Take your can off!

Consider this to be a public service announcement.

Always, always, always remove your moderator from your rifle when it is not in use. This is an Accuracy International barrel that was returned to the cabinet with a reflex sound moderator still fitted.

It is a mess. That is not to say it is unsafe, however it is far from ideal. Interestingly the bore looked absolutely fine when I took a closer look with a bore ‘scope.

Also, please remember it is not only carbon steel barrels this applies to, stainless steel barrels can and do corrode as well.

While I am here, a quick update on the XM177E2 project, some more parts have arrived and hopefully I will be able to assemble and test fairly soon. Next job is to machine the correct receiver extension nut, the early versions were designed to be tightened with a pin spanner and the later are castellated. There are so many small details to get right if this to be vaguely true to original. Right now my number one mission is to find an aluminium butt stock which looks nigh on identical to the one in this picture but is not plastic.


The XM177E2 build continues

The customer had asked if they could come and watch key stages of the build and who am I to argue even if it is an unusual request. Luckily I know them very well.

Today was profile the barrel as per the previous exercise, carry out some basic assembly to confirm fit and modify the FSB (Front Sight base)






The original XM177E2 had the casting mark ground off on the rear of the base and the bayonet lug removed, so that is what I did. Note the tear drop forward assist on the main rifle picture, I am trying to get a look as close as possible to the original rifle.

The profiling went well although I did opt for a fine finish contrary to the original, I just could not live with the thought of building something that looked like it has been roughed out with a rasp on a Pole lathe…

I need the butt stock to arrive and we can then complete the assembly and run a couple of test rounds through it, then Cerakote and off to Proof. Oh, I also need to complete the muzzle device/sound moderator. I have decided to build it in three options:

1. Standard and 100% correct to the original Colt drawings.

2. Standard looking but for a spigoted barrel to give an 11.5″ overall look (XM177E2)

3. Standard looking but for a spigoted barrel to give an 10.0″ overall look (XM177)

I wonder how many people machined a barrel to the correct M177E2 profile today.

The picture shows the M177E2 11.5″ barrel look and the roll of hockey tape is there to hold the FSB up as it was just starting to rotate under its own weight which I think is a reasonable fit considering it will need painting.

Barrel profiling

There are probably a reasonable handful of people in this country who profile barrels in house and I do a modest number for ourselves and occasionally others RFD’s, however I always think it is rather special when I profile something out of the ordinary such as this one.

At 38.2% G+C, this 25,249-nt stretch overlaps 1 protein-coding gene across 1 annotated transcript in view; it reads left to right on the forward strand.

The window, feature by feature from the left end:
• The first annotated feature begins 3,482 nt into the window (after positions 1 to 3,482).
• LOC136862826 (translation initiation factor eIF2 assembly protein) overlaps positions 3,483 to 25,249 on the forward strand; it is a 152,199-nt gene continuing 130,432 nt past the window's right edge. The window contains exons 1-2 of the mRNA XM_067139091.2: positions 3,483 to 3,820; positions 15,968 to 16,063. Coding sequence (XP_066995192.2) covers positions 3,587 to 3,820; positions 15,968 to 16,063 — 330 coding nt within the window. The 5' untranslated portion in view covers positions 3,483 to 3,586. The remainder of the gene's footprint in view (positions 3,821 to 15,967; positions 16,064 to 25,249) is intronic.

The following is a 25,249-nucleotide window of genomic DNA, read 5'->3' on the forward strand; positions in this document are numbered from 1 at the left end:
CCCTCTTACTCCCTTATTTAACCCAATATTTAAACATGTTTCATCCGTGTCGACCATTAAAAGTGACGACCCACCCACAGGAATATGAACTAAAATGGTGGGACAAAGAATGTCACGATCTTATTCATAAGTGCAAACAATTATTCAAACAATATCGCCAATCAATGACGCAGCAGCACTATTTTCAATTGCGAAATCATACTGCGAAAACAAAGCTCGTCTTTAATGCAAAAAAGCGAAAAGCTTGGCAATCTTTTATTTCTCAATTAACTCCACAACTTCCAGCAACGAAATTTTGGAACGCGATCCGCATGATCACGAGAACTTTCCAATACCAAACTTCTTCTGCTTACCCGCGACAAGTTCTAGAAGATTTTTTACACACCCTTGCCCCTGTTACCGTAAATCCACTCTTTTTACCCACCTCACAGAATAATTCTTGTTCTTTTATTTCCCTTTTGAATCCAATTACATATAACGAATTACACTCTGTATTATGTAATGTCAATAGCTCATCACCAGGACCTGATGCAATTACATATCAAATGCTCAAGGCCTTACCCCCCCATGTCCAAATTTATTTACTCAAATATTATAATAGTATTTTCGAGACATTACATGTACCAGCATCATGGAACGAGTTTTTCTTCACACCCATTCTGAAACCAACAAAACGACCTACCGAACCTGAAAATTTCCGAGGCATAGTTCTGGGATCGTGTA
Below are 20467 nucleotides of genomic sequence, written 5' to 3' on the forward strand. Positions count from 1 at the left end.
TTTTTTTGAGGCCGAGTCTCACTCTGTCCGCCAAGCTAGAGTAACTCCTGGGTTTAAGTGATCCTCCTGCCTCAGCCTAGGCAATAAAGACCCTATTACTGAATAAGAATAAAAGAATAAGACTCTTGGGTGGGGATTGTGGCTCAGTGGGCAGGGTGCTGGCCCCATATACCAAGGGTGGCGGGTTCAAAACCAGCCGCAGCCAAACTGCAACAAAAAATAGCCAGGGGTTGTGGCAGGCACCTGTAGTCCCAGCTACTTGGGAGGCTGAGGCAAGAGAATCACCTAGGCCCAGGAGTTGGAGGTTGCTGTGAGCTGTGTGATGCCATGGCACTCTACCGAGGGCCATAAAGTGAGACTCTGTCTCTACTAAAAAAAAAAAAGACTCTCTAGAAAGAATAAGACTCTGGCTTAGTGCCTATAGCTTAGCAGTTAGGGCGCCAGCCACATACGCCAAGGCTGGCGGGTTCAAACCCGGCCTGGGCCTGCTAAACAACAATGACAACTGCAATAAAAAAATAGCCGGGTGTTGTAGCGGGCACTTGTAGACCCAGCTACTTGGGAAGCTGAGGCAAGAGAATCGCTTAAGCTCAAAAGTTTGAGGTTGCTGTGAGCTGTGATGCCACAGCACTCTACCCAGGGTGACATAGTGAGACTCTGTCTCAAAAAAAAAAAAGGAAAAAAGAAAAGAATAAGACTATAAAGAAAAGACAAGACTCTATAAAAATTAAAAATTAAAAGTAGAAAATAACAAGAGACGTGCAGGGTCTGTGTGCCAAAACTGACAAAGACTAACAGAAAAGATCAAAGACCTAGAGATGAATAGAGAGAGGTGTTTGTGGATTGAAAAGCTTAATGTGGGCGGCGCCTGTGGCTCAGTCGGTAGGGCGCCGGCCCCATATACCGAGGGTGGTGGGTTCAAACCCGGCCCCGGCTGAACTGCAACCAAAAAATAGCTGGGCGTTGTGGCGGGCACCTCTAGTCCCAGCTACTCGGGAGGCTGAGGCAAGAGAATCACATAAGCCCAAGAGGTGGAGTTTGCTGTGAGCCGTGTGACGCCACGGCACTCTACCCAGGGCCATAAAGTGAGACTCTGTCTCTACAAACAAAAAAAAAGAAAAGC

This is a dummy barrel to check the profile of a barrel destined for a Colt XM177E2 replica build, the only difference being the original barrel was 11.5″ in length and this one is 12″ to keep the build within the UK 12″/”4″ laws, or barrel length not less than 12″ and overall length not less than 24″

Why the test run? Well as much as I have confidence in my programming it is always nice to run the part in a soft metal first to confirm fit and this run exposed a tightness where the front sight base (FSB) fits which is annoying as I am good to the original drawing, albeit at the upper end so the FSB must be on the tight side and we have a stack up of tolerances. I will modify my program accordingly.

This was nice to machine as I did not need a steady due to the short length. Cycle time was a very steady 21 minutes and a few seconds and I will need to increase my feed speed on the finished article to leave some machining marks as the original would have had.

Chamber will be 5,56×45 NATO and it will be attached to an A1 upper and skinny hand guard.

Next job is machining the muzzle device which is a flash hider/sound moderator combination.

EDIT – In case you were wondering what an XM177E2 is I have attached an image from http://retroblackrifle.com/ who are my go to on-line reference for such things (Hope you don’t mind guys!)

Sound moderators

As well as designing and manufacturing our own sound moderators in house, we can supply and fit other makes when requested. Today was a Wildcat Predator 12 on a .308 Win Howa and as the Howa is pre threaded in 5/8″ UNEF it is just a matter of ordering it in and screwing it on, or nearly..

Firstly I like to correctly fit the rear bushing which means removing the bushing, screwing the moderator on, measuring the diameter of the barrel immediately behind the moderator and boring the bushing to suit.

People ask what the purpose of the bushing at the rear of a reflex moderator is and really, it serves a couple of purposes. Firstly it prevents excessive radial loads and damage to the moderator female thread where it is screwed on to the barrel and secondly, it allows the manufacturer to design a fairly generic back end to the moderator which can then be tidied up with the bushing.